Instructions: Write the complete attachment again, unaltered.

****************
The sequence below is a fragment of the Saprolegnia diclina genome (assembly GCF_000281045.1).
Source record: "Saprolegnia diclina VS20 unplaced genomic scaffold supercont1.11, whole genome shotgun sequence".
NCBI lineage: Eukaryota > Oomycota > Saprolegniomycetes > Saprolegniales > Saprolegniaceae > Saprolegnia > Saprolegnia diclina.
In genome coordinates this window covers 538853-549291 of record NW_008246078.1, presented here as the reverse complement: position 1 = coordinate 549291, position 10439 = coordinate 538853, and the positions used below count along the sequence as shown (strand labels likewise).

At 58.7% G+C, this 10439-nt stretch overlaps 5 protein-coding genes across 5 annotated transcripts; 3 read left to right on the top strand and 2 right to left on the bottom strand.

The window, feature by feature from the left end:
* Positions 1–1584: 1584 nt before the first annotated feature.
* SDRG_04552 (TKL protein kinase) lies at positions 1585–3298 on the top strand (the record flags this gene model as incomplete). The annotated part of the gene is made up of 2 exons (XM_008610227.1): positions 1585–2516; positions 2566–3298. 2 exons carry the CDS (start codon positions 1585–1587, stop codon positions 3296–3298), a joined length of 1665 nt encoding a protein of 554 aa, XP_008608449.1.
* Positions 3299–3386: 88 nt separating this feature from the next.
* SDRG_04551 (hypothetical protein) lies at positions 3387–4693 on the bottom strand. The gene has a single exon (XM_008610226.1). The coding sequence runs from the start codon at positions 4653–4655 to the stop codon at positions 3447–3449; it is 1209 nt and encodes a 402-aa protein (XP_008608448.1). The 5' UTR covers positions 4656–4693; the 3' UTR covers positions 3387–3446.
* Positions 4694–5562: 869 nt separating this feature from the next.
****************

The sequence below is a fragment of the Saprolegnia diclina genome (assembly GCF_000281045.1).
Source record: "Saprolegnia diclina VS20 unplaced genomic scaffold supercont1.11, whole genome shotgun sequence".
NCBI lineage: Eukaryota > Oomycota > Saprolegniomycetes > Saprolegniales > Saprolegniaceae > Saprolegnia > Saprolegnia diclina.
In genome coordinates this window covers 538853-549291 of record NW_008246078.1, presented here as the reverse complement: position 1 = coordinate 549291, position 10439 = coordinate 538853, and the positions used below count along the sequence as shown (strand labels likewise).

At 58.7% G+C, this 10439-nt stretch overlaps 5 protein-coding genes across 5 annotated transcripts; 3 read left to right on the top strand and 2 right to left on the bottom strand.

The window, feature by feature from the left end:
* Positions 1–1584: 1584 nt before the first annotated feature.
* SDRG_04552 (TKL protein kinase) lies at positions 1585–3298 on the top strand (the record flags this gene model as incomplete). The annotated part of the gene is made up of 2 exons (XM_008610227.1): positions 1585–2516; positions 2566–3298. 2 exons carry the CDS (start codon positions 1585–1587, stop codon positions 3296–3298), a joined length of 1665 nt encoding a protein of 554 aa, XP_008608449.1.
* Positions 3299–3386: 88 nt separating this feature from the next.
* SDRG_04551 (hypothetical protein) lies at positions 3387–4693 on the bottom strand. The gene has a single exon (XM_008610226.1). The coding sequence runs from the start codon at positions 4653–4655 to the stop codon at positions 3447–3449; it is 1209 nt and encodes a 402-aa protein (XP_008608448.1). The 5' UTR covers positions 4656–4693; the 3' UTR covers positions 3387–3446.
* Positions 4694–5562: 869 nt separating this feature from the next.